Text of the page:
Soza J. in the course of his judgment in the aforesaid caseof Somawathie v. Madawela, inter alia, held as follows:-
"While section 48 of the Partition Law enacts that theinterlocutory decree entered shall be subject to the decisionof any appeal which may be preferred therefrom, be finaland conclusive for all purposes against all personswhomsoever, I am of the opinion that it does not affect theextra-ordinary jurisdiction exercised by way of revision orrestitutio in integrum"
Justice Soza in the course of his judgment also referred toa similar view expressed by Sansoni, C. J. in the case of Mariambee bee v. Seyad Mohamed121 which is directly relevant to thematter before this court, where it was held that the power ofrevision is an extra-ordinary power which is quite independentof and distinct from the appellate jurisdiction of this court. Itsobject is due administration of justice and the correction of errors
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sometimes committed by court itself in order to avoid miscarriageof justice.
In the instant case, it is manifestly clear the Surveyor towhom the Commission was issued by court by his report toplan No. 661 dated 22. 04. 96, in paragraph 12 in no uncertainterms brought to the notice of court and to the plaintiff that lots
, (2). (3), (5) and (8) do not form part of the corpus. In spiteof the said report the plaintiff either by design or inadvertencefailed to act under section 5 of the Partition Law. It is unfortunatethat even the court which is duty bound to investigate title in apartition action appeared to have not only ignored the Surveyor'sreport but even allowed portions that fell outside the corpus tobe included without even notice to interested parties as providedfor by section 5 aforesaid. The plaintiff in the original court hassignificantly not disputed the report of the Surveyor.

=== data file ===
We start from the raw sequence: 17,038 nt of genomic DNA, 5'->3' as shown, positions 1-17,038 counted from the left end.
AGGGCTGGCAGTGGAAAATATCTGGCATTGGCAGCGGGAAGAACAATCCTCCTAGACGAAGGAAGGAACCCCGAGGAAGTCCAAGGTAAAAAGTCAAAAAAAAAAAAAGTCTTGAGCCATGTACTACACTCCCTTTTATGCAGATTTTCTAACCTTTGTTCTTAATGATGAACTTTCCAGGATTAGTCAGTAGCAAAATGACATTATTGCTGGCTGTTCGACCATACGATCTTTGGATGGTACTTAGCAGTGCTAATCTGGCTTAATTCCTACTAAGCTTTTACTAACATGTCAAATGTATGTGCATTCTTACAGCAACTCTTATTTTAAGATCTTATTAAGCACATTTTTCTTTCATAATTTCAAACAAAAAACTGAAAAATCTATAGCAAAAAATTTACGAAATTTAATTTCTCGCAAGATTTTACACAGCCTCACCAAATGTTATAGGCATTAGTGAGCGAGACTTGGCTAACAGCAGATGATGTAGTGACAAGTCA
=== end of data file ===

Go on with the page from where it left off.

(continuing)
In all the attendant circumstances of this case. I am inclinedto the view, that inspite of the Surveyor's report detailing theareas to be excluded no effort was made to issue notice on thenecessary parties and at the trial when the contents of the reportof the Surveyor was considered the same received scantattention. Besides the report of the Surveyor without doubtbecame very relevant to the investigation of title. This. I hold isa glaring lapse which taints the entire proceedings and transcendthe bounds of procedural errors. In accordance with the evidenceof the plaintiff lot (1) depicted in the plan had been exemptedfrom the partition and on the bare statement of the plaintiff lots
(3) (5) and (8) had been included despite the clear findingof the Surveyor who said that the said lots formed part of aseparate adjoining land. In the absence of cogent evidence ofprescriptive possession of the lots (2) (3) (5) and (8) which lotsthe Surveyor categorically stated formed part of the adjoiningland and there been no steps taken under the provisions ofsection 5 of the Partition Law and, however, as setting aside allproceedings would be too sweeping and may cause unnecessaryhardship, inconvenience and delay, I would in the circumstances,to meet the ends of justice direct that the interlocutory decree
Rew Indurewe Dhammananda u. Ptyatissa and another(Udalagama, J.)
entered be amended to also exclude lots (2) (3) (5) and (8)depicted in plan No. 661 dated 22. 04. 96 made by K. D. L.Wijenayake, Licensed Surveyor, and filed of record in D. C.Matugama case No. 2878/P
After the interlicutory decree is amended, the action canproceed in accordance with the law.
Subject to this variation the appeal is dismissed. No costs.
JAYASINGHE, J. – I agree.
Interlocutory decree amended